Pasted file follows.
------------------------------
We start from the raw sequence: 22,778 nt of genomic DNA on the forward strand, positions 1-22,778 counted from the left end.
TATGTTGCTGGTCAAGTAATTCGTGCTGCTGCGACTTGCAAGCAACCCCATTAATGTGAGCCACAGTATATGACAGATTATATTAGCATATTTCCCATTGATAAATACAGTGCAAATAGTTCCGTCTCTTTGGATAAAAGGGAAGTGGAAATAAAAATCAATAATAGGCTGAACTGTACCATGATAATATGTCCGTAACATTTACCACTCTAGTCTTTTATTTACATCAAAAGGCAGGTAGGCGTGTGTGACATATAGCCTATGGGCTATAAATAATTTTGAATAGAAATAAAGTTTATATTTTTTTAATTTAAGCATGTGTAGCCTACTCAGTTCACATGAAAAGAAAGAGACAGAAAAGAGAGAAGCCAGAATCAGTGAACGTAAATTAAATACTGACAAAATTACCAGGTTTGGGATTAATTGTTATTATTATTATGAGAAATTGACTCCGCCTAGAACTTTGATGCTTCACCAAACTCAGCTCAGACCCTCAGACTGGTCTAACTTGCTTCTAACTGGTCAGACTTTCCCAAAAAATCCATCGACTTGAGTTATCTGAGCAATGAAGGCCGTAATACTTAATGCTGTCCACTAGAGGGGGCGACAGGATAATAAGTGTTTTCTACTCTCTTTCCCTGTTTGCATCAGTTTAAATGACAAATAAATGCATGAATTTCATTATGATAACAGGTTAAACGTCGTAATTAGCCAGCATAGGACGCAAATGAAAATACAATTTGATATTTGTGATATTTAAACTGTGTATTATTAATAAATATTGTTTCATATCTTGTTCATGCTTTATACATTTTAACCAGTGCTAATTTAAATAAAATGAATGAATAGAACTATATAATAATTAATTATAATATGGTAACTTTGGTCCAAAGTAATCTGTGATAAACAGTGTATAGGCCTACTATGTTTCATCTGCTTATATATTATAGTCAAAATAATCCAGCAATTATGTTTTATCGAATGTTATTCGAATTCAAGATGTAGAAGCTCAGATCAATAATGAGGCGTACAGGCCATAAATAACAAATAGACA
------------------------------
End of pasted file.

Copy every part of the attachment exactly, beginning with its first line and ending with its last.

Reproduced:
We start from the raw sequence: 22,778 nt of genomic DNA on the forward strand, positions 1-22,778 counted from the left end.
TATGTTGCTGGTCAAGTAATTCGTGCTGCTGCGACTTGCAAGCAACCCCATTAATGTGAGCCACAGTATATGACAGATTATATTAGCATATTTCCCATTGATAAATACAGTGCAAATAGTTCCGTCTCTTTGGATAAAAGGGAAGTGGAAATAAAAATCAATAATAGGCTGAACTGTACCATGATAATATGTCCGTAACATTTACCACTCTAGTCTTTTATTTACATCAAAAGGCAGGTAGGCGTGTGTGACATATAGCCTATGGGCTATAAATAATTTTGAATAGAAATAAAGTTTATATTTTTTTAATTTAAGCATGTGTAGCCTACTCAGTTCACATGAAAAGAAAGAGACAGAAAAGAGAGAAGCCAGAATCAGTGAACGTAAATTAAATACTGACAAAATTACCAGGTTTGGGATTAATTGTTATTATTATTATGAGAAATTGACTCCGCCTAGAACTTTGATGCTTCACCAAACTCAGCTCAGACCCTCAGACTGGTCTAACTTGCTTCTAACTGGTCAGACTTTCCCAAAAAATCCATCGACTTGAGTTATCTGAGCAATGAAGGCCGTAATACTTAATGCTGTCCACTAGAGGGGGCGACAGGATAATAAGTGTTTTCTACTCTCTTTCCCTGTTTGCATCAGTTTAAATGACAAATAAATGCATGAATTTCATTATGATAACAGGTTAAACGTCGTAATTAGCCAGCATAGGACGCAAATGAAAATACAATTTGATATTTGTGATATTTAAACTGTGTATTATTAATAAATATTGTTTCATATCTTGTTCATGCTTTATACATTTTAACCAGTGCTAATTTAAATAAAATGAATGAATAGAACTATATAATAATTAATTATAATATGGTAACTTTGGTCCAAAGTAATCTGTGATAAACAGTGTATAGGCCTACTATGTTTCATCTGCTTATATATTATAGTCAAAATAATCCAGCAATTATGTTTTATCGAATGTTATTCGAATTCAAGATGTAGAAGCTCAGATCAATAATGAGGCGTACAGGCCATAAATAACAAATAGACA